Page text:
The use and application of charged liquid droplets is well known, for example, in electrostatic spray painting, air pollution control, and spraying of pesticides. There could be substantially greater and more widespread use and application of electrically charged liquid droplets but for the fact that all existing droplet charging systems, as known to the applicants, have extremely small liquid flow rates, at most typically less than a few tenths of a gallon per minute per spray nozzle. Thus, up to now, electrostatic induction of charges on a surface of water, for example, has been limited to water flowing at small volume rates because it is necessary to maximize the ratio of liquid surface area to liquid volume. To charge water efficiently, spray nozzles comprising essentially capillary tubing, or orifices less than 20 mils in diameter, are used to eject water streams through or near non-contacting charging electrodes for the purpose of inducing electrical charge on the surfaces of these water streams. Droplets of water are formed in a region of the fine water stream after leaving the nozzle structure, and in the most efficient prior art nozzle designs the charging electrode extends beyond the region in which the charge is formed on the liquid surface, so as to preserve the charge on the droplets. The region of droplet formation can begin either immediately upon leaving the nozzle or at a distance therefrom, depending upon the particular nozzle design. The result is a high level of electrostatic charge per unit volume of the resulting water droplets, but the volume per unit time per nozzle is very small. Any attempt to increase the volume of liquid flow, as by increasing the diameter of the water discharge, lowers the ratio of liquid surface area to liquid volume resulting in a uselessly low level of electric charge per unit volume of liquid spray.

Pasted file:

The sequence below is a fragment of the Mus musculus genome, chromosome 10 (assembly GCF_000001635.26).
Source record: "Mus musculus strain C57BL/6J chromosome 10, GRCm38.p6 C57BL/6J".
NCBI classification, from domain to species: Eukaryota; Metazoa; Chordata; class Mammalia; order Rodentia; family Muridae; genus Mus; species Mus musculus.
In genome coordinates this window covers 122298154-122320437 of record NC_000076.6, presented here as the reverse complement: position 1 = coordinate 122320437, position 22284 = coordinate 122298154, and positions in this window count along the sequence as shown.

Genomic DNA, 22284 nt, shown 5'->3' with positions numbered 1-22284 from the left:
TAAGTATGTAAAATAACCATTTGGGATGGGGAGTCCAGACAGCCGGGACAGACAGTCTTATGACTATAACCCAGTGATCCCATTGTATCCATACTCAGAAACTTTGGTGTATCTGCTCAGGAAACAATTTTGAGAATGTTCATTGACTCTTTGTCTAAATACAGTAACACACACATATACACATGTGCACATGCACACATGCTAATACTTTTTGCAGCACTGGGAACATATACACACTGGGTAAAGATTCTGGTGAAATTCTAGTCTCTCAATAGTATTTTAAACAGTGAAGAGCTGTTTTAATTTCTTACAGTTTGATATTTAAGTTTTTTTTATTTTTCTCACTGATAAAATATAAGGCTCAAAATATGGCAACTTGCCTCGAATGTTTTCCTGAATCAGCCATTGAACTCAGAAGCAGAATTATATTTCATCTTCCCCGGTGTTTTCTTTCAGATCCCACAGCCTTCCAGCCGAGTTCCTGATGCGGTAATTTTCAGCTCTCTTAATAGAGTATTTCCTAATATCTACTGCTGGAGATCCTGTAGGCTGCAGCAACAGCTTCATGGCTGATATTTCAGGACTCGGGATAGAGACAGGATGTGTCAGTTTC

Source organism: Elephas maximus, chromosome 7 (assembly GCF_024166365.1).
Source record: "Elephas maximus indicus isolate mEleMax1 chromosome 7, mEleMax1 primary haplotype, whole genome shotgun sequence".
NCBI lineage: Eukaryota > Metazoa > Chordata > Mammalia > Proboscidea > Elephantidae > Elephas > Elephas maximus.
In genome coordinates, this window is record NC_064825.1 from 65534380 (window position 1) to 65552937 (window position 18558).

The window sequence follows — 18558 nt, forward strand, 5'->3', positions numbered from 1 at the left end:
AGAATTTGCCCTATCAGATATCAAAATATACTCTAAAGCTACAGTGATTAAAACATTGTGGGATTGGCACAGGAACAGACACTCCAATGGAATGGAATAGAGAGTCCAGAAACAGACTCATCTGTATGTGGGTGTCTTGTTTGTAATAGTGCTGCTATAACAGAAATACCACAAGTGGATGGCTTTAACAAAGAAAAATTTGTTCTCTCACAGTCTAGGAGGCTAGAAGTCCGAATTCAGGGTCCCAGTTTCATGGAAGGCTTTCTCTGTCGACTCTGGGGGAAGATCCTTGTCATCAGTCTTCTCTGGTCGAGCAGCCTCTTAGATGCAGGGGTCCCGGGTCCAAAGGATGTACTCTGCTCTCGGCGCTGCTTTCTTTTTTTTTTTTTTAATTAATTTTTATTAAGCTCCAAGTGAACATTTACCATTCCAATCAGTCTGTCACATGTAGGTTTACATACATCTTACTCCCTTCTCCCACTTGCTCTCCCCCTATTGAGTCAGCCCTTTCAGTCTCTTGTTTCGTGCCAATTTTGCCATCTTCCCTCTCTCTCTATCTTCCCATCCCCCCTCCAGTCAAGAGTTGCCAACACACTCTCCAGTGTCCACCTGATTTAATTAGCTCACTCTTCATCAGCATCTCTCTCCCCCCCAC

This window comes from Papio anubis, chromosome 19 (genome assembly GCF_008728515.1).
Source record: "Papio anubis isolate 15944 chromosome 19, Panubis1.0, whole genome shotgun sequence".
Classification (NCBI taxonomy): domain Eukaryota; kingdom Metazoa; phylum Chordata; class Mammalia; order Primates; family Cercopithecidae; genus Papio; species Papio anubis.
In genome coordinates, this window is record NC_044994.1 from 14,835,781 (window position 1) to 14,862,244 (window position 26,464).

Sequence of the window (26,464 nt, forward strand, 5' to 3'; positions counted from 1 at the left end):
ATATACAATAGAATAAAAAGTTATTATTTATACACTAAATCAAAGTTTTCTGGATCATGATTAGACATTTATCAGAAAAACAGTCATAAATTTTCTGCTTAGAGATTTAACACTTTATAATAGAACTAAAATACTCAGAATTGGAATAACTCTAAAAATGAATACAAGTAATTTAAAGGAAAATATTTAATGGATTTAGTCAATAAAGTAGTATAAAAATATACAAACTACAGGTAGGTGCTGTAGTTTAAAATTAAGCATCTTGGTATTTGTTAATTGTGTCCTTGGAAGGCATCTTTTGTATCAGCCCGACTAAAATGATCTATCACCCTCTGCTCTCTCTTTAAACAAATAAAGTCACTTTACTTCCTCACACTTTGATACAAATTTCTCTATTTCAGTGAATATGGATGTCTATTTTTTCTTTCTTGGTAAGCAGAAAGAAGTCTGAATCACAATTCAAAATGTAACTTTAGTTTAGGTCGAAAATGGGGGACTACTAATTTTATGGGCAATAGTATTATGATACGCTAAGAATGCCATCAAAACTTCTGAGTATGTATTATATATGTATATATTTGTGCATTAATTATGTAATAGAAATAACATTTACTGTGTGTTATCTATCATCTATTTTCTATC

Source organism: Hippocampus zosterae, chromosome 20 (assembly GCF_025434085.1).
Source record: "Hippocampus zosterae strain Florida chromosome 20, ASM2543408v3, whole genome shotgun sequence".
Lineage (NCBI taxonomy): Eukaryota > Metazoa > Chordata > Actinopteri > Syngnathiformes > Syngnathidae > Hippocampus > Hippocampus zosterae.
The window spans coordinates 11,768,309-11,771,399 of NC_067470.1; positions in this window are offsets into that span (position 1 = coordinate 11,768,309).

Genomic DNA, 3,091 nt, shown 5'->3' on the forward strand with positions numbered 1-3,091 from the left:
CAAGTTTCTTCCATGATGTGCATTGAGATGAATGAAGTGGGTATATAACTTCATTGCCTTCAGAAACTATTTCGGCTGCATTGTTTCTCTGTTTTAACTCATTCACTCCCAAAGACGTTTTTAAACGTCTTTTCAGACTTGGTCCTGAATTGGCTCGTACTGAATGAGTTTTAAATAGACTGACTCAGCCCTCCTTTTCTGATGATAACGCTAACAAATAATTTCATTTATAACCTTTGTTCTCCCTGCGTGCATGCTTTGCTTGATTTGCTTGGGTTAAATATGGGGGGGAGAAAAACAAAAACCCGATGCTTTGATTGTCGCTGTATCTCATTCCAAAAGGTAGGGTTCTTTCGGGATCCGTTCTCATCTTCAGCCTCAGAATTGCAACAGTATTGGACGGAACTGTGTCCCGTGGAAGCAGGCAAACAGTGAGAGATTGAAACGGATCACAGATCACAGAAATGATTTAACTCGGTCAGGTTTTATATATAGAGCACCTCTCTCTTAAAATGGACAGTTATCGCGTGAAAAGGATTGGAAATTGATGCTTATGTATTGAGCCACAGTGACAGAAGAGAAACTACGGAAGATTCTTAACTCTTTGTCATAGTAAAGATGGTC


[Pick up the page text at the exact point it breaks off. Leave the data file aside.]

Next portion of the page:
To our knowledge, all liquid charging systems up to the present time which are intended to charge large volumes of water, and to produce electrically-charged droplets of liquids flowing at large unit volume rates, have made use of a multiplicity of nozzles having fine, capillary-like spray orifices. These devices plug easily with suspended solids; they are complicated and expensive to fabricate; and they are difficult and expensive to maintain.